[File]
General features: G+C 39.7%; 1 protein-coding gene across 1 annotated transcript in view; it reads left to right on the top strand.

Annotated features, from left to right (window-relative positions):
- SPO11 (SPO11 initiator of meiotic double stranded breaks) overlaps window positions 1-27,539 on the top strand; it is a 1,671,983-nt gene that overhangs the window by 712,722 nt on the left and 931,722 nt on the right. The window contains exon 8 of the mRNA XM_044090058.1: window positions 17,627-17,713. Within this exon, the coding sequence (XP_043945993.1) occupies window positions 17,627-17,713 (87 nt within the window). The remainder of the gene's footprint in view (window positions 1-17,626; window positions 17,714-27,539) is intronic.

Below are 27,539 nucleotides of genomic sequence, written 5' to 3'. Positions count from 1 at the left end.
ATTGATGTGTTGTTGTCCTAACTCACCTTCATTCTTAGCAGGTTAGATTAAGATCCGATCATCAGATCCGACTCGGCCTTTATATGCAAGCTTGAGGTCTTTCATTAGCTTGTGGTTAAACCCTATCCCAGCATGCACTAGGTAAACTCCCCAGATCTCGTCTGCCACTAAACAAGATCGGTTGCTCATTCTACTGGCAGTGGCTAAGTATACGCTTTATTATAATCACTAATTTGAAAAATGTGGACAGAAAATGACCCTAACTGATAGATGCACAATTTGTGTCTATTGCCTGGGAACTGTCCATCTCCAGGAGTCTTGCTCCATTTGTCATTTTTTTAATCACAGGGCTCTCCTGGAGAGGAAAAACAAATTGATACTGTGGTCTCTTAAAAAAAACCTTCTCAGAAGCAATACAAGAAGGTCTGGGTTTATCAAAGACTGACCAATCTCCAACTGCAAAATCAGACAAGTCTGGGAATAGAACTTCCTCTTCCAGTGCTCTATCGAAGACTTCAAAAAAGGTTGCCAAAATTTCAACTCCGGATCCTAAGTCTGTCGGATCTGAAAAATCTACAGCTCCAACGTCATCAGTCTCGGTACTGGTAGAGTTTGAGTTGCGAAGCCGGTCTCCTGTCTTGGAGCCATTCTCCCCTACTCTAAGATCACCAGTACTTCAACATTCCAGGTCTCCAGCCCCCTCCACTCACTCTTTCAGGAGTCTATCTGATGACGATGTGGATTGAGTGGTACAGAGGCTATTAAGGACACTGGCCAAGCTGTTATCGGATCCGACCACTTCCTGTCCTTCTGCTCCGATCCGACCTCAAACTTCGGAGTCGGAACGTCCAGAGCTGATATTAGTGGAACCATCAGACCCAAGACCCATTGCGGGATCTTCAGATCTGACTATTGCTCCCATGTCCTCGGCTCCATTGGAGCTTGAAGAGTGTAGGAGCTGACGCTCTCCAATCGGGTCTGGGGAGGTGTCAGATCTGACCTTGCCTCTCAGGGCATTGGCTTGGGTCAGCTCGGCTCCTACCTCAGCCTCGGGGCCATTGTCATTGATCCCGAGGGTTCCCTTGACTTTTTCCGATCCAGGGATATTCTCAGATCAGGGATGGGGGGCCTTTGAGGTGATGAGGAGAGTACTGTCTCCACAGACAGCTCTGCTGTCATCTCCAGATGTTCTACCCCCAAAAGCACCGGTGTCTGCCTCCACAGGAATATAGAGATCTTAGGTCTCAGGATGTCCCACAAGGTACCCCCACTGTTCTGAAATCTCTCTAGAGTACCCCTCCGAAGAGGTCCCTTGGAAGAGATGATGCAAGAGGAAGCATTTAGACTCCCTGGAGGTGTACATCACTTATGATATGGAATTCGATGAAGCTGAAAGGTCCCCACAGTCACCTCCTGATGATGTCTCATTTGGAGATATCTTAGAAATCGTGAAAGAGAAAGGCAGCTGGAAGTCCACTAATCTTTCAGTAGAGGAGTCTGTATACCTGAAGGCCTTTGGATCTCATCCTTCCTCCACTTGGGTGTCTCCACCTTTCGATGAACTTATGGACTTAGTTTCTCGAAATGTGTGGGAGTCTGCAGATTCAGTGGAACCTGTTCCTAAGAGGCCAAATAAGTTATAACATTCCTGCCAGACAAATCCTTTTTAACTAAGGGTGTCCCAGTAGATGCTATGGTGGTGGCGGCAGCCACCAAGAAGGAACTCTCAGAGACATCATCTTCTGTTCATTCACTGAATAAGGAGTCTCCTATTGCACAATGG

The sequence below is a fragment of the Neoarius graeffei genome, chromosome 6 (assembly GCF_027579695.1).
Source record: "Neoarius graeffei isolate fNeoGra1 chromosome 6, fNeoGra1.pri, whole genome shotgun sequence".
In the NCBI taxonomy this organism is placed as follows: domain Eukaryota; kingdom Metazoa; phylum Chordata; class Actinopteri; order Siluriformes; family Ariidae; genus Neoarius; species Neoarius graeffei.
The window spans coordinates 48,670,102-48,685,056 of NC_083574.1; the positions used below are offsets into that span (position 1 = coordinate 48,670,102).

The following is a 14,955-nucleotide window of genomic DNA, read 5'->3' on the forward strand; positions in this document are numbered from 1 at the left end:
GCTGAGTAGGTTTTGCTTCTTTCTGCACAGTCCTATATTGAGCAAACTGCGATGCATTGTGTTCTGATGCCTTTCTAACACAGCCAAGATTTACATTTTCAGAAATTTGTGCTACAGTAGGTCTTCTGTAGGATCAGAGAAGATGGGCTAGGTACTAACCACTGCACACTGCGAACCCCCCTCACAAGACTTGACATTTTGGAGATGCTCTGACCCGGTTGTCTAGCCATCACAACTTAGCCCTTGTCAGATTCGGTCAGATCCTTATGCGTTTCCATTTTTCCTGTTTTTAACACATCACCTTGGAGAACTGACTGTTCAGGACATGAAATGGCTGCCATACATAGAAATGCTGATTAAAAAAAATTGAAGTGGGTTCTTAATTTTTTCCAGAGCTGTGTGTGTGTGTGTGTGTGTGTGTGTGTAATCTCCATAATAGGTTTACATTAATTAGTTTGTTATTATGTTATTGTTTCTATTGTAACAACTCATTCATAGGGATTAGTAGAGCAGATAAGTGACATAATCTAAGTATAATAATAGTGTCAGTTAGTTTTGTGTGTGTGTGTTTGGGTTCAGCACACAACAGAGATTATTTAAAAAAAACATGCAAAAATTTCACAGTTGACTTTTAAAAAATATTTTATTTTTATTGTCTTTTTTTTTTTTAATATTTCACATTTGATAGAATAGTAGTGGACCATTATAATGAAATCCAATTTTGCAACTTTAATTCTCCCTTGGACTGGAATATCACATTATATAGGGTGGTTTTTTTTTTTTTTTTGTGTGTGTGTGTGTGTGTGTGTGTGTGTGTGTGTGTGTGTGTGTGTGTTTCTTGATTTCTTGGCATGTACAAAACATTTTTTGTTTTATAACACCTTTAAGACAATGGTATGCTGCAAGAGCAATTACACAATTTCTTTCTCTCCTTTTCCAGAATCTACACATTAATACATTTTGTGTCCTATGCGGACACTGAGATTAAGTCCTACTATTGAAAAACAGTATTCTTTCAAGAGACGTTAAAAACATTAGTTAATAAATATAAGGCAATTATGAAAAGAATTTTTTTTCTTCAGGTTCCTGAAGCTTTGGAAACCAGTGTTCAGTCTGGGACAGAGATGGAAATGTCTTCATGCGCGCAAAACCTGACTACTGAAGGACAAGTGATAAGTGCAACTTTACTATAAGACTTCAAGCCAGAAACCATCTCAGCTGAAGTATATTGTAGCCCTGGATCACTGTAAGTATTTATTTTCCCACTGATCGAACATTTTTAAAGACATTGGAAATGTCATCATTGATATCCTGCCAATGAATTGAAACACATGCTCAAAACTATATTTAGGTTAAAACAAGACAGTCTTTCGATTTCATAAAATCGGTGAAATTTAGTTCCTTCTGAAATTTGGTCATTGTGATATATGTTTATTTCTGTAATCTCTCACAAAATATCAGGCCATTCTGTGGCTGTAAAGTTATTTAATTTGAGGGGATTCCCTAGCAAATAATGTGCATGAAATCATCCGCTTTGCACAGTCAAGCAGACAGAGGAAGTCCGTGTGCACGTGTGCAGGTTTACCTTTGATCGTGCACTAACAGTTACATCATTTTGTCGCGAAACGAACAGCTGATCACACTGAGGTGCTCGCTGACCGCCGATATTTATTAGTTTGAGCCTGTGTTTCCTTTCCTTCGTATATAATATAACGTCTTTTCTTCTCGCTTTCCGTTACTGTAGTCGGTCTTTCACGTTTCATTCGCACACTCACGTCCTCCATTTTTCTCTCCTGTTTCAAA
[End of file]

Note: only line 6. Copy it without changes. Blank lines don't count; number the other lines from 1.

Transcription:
The sequence below is a fragment of the Neoarius graeffei genome, chromosome 6 (assembly GCF_027579695.1).